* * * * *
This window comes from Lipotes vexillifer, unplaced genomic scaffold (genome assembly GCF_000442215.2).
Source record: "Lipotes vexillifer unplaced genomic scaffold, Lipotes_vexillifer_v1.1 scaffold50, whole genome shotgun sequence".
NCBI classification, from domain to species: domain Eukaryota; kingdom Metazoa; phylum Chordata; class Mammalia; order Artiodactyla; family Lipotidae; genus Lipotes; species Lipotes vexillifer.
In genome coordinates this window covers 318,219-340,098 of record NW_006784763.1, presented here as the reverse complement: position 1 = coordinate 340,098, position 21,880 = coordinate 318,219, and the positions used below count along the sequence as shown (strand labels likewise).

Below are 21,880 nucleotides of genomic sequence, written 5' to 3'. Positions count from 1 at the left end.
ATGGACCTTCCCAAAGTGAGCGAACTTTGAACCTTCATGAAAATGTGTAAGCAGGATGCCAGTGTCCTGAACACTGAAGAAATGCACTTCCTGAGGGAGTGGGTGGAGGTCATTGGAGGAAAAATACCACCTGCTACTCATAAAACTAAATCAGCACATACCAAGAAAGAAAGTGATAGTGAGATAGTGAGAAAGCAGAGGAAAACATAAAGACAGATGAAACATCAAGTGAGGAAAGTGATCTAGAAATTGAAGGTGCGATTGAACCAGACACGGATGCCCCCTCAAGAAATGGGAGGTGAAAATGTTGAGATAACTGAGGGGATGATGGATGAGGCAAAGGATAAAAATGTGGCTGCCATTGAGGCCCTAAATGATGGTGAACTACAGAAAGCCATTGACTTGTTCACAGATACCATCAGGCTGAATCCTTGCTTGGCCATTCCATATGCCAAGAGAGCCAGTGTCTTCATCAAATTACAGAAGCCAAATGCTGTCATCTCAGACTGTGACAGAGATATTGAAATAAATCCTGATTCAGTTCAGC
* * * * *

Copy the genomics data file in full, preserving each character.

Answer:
This window comes from Lipotes vexillifer, unplaced genomic scaffold (genome assembly GCF_000442215.2).
Source record: "Lipotes vexillifer unplaced genomic scaffold, Lipotes_vexillifer_v1.1 scaffold50, whole genome shotgun sequence".
NCBI classification, from domain to species: domain Eukaryota; kingdom Metazoa; phylum Chordata; class Mammalia; order Artiodactyla; family Lipotidae; genus Lipotes; species Lipotes vexillifer.
In genome coordinates this window covers 318,219-340,098 of record NW_006784763.1, presented here as the reverse complement: position 1 = coordinate 340,098, position 21,880 = coordinate 318,219, and the positions used below count along the sequence as shown (strand labels likewise).

Below are 21,880 nucleotides of genomic sequence, written 5' to 3'. Positions count from 1 at the left end.
ATGGACCTTCCCAAAGTGAGCGAACTTTGAACCTTCATGAAAATGTGTAAGCAGGATGCCAGTGTCCTGAACACTGAAGAAATGCACTTCCTGAGGGAGTGGGTGGAGGTCATTGGAGGAAAAATACCACCTGCTACTCATAAAACTAAATCAGCACATACCAAGAAAGAAAGTGATAGTGAGATAGTGAGAAAGCAGAGGAAAACATAAAGACAGATGAAACATCAAGTGAGGAAAGTGATCTAGAAATTGAAGGTGCGATTGAACCAGACACGGATGCCCCCTCAAGAAATGGGAGGTGAAAATGTTGAGATAACTGAGGGGATGATGGATGAGGCAAAGGATAAAAATGTGGCTGCCATTGAGGCCCTAAATGATGGTGAACTACAGAAAGCCATTGACTTGTTCACAGATACCATCAGGCTGAATCCTTGCTTGGCCATTCCATATGCCAAGAGAGCCAGTGTCTTCATCAAATTACAGAAGCCAAATGCTGTCATCTCAGACTGTGACAGAGATATTGAAATAAATCCTGATTCAGTTCAGC